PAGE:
QIC's freshly revamped $1.2 billion Eastland in Ringwood has beaten rival behemoth Chadstone to open the first Victorian hotel on top of a shopping centre.
While Meriton has operated serviced apartments atop Sydney's Bondi Junction shopping centre for nearly 15 years, Melbourne's first example is a long way from the beach, 23 kilometres from the city, deep in the eastern suburbs.
Next Story's five-level 120-room Sage Hotel Ringwood opened this week pitching its location halfway between Melbourne's CBD and the wineries of the Yarra Valley as a key selling point.
But the $1 billion investment in Ringwood's retail and transport infrastructure was also a major attraction for the hotel group, which is ramping up its local offerings.
"You can shop 'til you drop downstairs at the shopping centre and then go upstairs to the hotel or do some work in the co-working space," Next Story's Australia and New Zealand managing director John Warren said. "It's a new concept in Australia but they're everywhere in America and Asia."
The Singapore-based Next Story Group operates about 30 hotels in Australia, under the Sage and Next brands. It is opening three hotels at QIC properties, including an upmarket Next hotel at QIC's new 80 Collins Street project.
"The nature of the shopping centre and the amount of money spent on it by QIC is part of it. We wouldn't have been attracted to a second rate shopping centre," Mr Warren said.
A string of suburban hotels are planned or are opening, 20 years after the Novotel first opened a hotel in Glen Waverley.
A 166-room Hyatt Place hotel has opened at Essendon Fields; Mantra is due to open a 214-room hotel in Epping in 2019 near the wholesale fruit and vegetable market; and a 13-storey hotel has been approved for Chadstone Shopping Centre.
In Sydney, the suburban hotel sector is more mature. QT Hotels and Resorts is building a 14-storey hotel as part of a 52-level apartment building in Parramatta.
Colliers head of hotels Gus Moors, who sold the Glen Waverley Novotel last year for $76.6 million, said the trend is being driven by activity in the city.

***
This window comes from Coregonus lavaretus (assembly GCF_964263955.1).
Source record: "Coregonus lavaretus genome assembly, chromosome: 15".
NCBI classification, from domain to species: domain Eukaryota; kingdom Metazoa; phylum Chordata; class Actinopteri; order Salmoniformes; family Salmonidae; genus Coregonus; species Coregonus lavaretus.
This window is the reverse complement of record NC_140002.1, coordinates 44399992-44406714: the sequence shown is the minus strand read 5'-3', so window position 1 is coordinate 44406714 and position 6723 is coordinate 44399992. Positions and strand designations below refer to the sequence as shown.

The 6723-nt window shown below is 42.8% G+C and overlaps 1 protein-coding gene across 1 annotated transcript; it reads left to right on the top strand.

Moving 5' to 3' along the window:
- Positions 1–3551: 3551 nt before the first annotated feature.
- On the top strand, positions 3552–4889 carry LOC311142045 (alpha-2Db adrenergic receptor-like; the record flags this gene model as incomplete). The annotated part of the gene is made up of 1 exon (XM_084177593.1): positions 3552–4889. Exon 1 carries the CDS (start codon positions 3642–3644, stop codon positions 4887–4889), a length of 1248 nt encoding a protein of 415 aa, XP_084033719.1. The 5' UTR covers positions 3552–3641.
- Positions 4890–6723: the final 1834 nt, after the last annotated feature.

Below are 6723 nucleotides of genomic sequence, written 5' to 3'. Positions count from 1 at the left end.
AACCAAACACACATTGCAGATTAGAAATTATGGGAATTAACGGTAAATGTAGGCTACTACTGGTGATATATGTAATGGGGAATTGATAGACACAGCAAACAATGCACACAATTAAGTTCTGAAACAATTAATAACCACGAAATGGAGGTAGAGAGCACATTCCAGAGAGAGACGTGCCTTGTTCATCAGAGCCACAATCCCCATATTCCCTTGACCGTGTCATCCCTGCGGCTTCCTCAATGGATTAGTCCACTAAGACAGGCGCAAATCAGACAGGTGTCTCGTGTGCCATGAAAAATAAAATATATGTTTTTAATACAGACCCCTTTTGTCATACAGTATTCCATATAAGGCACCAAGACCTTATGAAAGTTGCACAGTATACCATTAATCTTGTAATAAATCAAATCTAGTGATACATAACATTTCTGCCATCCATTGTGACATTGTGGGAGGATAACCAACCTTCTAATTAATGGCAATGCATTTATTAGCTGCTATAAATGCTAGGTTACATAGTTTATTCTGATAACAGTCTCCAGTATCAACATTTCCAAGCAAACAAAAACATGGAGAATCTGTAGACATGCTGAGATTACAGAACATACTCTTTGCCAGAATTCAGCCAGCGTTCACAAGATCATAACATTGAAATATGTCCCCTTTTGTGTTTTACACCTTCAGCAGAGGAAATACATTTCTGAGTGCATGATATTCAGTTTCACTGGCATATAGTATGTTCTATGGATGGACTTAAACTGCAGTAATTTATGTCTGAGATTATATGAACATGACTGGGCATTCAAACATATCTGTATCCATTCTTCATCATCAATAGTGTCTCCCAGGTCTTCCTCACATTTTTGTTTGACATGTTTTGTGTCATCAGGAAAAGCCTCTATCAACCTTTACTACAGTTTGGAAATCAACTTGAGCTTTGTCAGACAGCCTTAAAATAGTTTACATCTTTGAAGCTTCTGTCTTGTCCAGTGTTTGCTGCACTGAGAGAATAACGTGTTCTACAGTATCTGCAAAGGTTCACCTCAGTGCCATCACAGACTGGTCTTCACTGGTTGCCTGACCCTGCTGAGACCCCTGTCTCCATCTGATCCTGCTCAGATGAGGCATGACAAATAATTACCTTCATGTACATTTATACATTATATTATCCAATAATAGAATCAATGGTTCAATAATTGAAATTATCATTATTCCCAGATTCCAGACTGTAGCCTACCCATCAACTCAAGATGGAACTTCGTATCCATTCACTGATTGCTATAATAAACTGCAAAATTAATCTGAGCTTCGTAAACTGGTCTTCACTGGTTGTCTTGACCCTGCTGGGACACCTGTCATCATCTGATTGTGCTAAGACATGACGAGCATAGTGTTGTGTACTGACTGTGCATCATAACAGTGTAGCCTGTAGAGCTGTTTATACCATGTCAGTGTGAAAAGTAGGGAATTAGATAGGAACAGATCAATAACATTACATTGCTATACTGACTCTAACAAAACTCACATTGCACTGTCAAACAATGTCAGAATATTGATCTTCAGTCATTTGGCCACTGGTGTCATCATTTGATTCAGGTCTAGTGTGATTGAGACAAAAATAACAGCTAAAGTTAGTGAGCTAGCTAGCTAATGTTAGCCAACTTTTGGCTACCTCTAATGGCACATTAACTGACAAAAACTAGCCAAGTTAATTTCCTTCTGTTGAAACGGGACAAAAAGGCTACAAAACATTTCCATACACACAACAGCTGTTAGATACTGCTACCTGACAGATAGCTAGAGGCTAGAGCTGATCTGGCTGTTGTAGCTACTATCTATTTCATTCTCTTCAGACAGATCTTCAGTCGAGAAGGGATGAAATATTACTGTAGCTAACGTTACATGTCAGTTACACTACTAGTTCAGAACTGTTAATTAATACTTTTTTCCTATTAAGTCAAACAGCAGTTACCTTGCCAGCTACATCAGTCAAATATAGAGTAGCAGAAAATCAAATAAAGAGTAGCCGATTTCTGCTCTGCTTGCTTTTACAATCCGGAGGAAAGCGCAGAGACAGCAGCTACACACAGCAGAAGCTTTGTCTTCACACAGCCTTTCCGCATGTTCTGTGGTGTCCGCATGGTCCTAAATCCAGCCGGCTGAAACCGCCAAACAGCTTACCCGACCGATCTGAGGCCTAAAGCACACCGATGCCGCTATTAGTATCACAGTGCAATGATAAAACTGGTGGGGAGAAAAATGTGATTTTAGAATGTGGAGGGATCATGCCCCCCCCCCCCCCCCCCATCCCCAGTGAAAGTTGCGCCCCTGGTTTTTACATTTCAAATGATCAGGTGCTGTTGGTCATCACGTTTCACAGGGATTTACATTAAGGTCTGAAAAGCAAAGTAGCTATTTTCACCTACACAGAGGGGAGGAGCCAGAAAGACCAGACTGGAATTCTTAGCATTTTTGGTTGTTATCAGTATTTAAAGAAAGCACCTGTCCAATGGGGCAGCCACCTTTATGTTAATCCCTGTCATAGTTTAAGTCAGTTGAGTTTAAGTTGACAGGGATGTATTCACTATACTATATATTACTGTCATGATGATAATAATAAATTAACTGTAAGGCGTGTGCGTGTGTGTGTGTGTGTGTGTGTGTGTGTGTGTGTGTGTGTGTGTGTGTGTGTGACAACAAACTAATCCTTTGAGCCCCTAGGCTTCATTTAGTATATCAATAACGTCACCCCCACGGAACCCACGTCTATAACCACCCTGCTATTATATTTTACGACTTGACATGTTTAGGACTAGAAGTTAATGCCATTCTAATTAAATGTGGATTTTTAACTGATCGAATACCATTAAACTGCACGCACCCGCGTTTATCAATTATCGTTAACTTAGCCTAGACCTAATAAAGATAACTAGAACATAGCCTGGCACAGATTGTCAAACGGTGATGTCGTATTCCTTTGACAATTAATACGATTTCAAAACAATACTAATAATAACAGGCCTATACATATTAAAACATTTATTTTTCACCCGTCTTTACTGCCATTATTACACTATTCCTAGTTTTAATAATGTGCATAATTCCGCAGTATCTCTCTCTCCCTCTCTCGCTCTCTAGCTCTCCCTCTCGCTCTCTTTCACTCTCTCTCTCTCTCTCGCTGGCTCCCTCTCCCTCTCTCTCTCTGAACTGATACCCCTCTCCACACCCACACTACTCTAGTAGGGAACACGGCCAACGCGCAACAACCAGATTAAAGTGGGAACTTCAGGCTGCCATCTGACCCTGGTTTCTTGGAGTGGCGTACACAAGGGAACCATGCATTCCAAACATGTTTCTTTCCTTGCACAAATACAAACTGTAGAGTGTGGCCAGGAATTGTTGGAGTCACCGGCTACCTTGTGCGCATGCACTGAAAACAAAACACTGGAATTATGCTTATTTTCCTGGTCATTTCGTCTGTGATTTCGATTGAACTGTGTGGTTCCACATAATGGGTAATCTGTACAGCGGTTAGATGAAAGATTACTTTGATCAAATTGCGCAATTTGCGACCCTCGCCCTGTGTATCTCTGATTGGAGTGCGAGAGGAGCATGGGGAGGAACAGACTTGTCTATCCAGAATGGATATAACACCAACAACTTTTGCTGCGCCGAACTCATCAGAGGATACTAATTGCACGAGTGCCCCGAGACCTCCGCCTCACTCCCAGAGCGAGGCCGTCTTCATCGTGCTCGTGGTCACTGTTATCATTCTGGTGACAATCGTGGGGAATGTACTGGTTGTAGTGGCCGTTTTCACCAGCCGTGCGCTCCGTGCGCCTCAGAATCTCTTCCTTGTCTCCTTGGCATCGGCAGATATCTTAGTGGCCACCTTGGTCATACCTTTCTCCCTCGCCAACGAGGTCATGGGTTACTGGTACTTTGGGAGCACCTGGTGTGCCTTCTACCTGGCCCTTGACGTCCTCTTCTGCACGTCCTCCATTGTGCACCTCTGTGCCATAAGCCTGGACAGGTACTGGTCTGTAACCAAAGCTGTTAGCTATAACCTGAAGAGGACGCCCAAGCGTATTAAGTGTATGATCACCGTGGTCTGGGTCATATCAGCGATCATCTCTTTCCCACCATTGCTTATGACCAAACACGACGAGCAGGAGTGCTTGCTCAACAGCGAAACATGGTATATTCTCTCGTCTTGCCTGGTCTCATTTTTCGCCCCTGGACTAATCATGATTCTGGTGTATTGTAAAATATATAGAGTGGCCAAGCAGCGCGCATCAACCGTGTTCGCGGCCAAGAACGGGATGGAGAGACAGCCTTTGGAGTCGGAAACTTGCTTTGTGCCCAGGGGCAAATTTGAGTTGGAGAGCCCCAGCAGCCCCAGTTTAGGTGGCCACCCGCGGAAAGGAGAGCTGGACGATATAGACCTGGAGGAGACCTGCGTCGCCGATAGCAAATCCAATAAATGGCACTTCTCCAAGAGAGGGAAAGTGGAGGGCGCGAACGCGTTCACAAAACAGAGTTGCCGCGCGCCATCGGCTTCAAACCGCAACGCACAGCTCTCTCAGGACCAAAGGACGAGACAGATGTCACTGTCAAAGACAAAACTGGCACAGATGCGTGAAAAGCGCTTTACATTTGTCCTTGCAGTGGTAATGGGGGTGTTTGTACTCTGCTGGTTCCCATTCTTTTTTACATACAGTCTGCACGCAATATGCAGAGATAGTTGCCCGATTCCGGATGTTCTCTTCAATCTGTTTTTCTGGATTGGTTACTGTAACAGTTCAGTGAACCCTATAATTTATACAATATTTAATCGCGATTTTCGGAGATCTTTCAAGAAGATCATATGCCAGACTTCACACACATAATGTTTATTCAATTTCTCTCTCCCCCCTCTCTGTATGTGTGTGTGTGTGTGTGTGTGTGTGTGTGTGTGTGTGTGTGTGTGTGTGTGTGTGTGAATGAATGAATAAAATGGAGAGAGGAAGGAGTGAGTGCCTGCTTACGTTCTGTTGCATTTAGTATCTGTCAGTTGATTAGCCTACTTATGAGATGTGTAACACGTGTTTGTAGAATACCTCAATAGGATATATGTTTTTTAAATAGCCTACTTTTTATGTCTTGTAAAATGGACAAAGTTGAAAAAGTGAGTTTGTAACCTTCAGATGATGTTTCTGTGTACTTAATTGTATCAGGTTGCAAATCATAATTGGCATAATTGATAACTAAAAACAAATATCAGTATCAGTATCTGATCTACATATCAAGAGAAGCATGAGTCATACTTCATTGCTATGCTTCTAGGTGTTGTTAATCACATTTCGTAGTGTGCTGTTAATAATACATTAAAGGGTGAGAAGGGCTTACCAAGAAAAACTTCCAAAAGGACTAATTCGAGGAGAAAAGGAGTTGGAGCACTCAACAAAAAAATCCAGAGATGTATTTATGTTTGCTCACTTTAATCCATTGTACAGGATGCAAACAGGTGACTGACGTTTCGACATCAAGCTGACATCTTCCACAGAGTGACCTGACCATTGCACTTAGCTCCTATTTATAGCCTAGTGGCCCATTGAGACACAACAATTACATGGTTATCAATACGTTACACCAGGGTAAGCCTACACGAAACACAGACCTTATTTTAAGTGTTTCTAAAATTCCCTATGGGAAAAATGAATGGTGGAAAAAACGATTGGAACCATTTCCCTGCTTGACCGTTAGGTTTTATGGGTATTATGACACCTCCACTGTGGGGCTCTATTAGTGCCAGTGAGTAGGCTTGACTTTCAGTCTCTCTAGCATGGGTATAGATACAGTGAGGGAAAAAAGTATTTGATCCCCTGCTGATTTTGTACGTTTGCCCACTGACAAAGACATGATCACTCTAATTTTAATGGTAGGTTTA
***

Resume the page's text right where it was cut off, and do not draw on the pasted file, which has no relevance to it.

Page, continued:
"If you look a the occupancy rates in the Melbourne and Sydney CBDs they are running at high levels - 87 and 88 per cent year to date - and that creates compression out of the city and into peripheral markets," he said.
"That's one of the drivers but if you look at these types of regional locations, you'll see they have strong business demand drivers," he said.
Areas like Parramatta, Westmead and the Olympic Park precinct all serve corporate business precincts, he said.
"From an investment point of view, there's more value too. Land is available and cheaper and there's more opportunities relative to the CBD where they are very thinly traded markets," Mr Moors said.
The move comes as a new wave of consolidation hits the hotel sector. Hotel multinational Accor is paying $1.3 billion or $3.96 a share for the Mantra hotel chain in a deal that will almost double the volume of rooms under its control.
Accor is the biggest hotel operator in Australia with 210 properties under management and 30,000 rooms. Mantra operates 127 hotels and more than 20,000 beds.
Mantra recently acquired the Deague family's 1000-room Art Series hotel chain for $52.5 million.
While most of the Art Series hotels are located in CBD and fringe areas, its newest venture, the Chen is also in the suburbs and due to open in Box Hill next month on the road to Ringwood.